In the depths of the cold war, Stanley Kubrick created a notoriously mad scientist character, Dr. Strangelove, whose passion was for dropping atomic bombs. Now there is a rising media and Beltway fascination with a new Dr. Strangelove, whose passion is imposing a mad science of counterinsurgency on Iraq.
His name is David Kilcullen, an Australian academic and military veteran whom the Washington Post‘s Thomas Ricks once described as Gen. David Petraeus’s “chief adviser” on the counterinsurgency doctrine underlying the surge in Iraq.
Kilcullen advocated a “global Phoenix program” in an obscure military journal, Small Wars, in 2004. For the ahistorical or uninitiated, Phoenix was a largely off-the-books detention, torture and assassination program aimed at tens of thousands of South Vietnamese who were identified by informants as the Vietcong’s “civilian infrastructure.” The venture was so discredited that the US Congress denounced and disbanded it after hearings in the 1970s.
But Kilcullen says the Phoenix program was “unfairly maligned” and was actually a success. So inflammatory was his advocacy in some circles that he revised his 2004 paper to rename the Phoenix program one of “revolutionary development.”
In addition, he advocates “armed social science,” which involves a key role for anthropologists and shrinks of various kinds in order to “exploit the physical and mental vulnerabilities of detainees.” The long New Yorker piece by George Packer pictured Kilcullen as a charming, eccentric and isolated genius of sorts. In the Washington culture of national security think tanks, he appears to be a familiar and friendly figure.
His latest media fan is the Post‘s David Ignatius, reporting a Kilcullen briefing given “in a private capacity” at the Philip Merrill Center for Strategic Studies. It was an argument for appearing to get out of Iraq while staying in, expressed in the Kilkullen formula “Overt De-Escalation, Covert Disruption.” Kilcullen argues that the American troop presence is so large that it’s counterproductive, only inflaming Iraqi sensibilities. What is required is a combination of US combat troop withdrawals combined with “black” special operations to “hunt terrorists” plus “white” special operations forces training and embedded with the Iraqi security forces, turning tribes against tribes wherever possible. Covert warfare is the future: “over the long run, we need to go cheap, quiet, low-footprint.” And, he might have added, off the television screen and front pages.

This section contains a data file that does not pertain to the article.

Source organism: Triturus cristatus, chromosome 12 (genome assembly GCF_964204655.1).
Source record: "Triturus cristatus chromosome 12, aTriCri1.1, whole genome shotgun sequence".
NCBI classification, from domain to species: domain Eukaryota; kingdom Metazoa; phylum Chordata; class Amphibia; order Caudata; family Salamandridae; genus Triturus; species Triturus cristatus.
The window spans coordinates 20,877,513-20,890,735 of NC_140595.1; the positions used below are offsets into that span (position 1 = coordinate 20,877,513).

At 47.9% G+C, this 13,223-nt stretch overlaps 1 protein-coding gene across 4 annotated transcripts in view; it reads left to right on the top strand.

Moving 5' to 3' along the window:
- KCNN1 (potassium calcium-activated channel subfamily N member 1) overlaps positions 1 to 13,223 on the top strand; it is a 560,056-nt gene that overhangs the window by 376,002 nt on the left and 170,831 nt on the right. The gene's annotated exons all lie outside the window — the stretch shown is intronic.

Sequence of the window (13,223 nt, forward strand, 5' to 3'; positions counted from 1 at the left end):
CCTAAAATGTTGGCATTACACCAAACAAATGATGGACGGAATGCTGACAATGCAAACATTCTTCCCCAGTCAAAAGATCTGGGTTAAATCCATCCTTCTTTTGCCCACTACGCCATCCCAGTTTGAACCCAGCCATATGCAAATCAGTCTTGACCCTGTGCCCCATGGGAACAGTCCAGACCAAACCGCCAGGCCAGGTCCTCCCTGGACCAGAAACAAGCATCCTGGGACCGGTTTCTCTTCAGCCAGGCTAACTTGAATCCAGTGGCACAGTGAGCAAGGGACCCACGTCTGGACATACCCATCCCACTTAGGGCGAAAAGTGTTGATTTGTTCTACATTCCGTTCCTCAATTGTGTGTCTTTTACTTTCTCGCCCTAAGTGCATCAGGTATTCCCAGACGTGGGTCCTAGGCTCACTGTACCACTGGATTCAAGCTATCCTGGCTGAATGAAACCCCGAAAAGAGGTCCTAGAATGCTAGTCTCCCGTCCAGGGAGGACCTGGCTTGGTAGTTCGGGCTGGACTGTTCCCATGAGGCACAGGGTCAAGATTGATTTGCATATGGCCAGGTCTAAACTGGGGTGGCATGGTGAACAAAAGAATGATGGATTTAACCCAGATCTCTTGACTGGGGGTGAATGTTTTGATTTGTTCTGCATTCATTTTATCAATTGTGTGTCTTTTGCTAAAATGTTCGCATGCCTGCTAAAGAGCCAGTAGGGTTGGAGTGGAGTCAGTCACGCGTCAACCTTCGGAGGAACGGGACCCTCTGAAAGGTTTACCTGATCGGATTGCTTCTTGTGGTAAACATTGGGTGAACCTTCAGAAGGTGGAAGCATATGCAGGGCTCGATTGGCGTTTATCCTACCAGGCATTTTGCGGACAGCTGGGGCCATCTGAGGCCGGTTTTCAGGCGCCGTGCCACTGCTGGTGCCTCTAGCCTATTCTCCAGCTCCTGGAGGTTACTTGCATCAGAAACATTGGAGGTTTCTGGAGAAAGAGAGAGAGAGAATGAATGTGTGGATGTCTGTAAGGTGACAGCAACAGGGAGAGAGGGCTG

What Kilcullen means is a kind of deception-based warfare that is contradictory to democracy itself, with its instruments of critical media, Congressional oversight and public disclosure of the cost in blood, taxes and honor. The key militarily is to secure the civilian population from the insurgents, in South Vietnam by “strategic hamlets,” in Iraq by the “gated communities” with checkpoints, blast walls, concertina wire, fingerprinting, retinal scans and house-to-house population listings. The insurgents, meanwhile, are to be hunted, killed if necessary and detained without charges in American-controlled or American-supported prison camps indefinitely, without access to lawyers, journalists, human rights observers, or family members. In most cases, there are no charges against them. Maj. Gen. Antonio Taguba, who headed the Abu Ghraib inquiry, has more than once suggested that “a systematic regime of torture” occurs in these camps. That’s not including the CIA’s secret rendition sites or the secret Baghdad prisons under the US-funded Ministry of the Interior, as reported previously in the New York Times.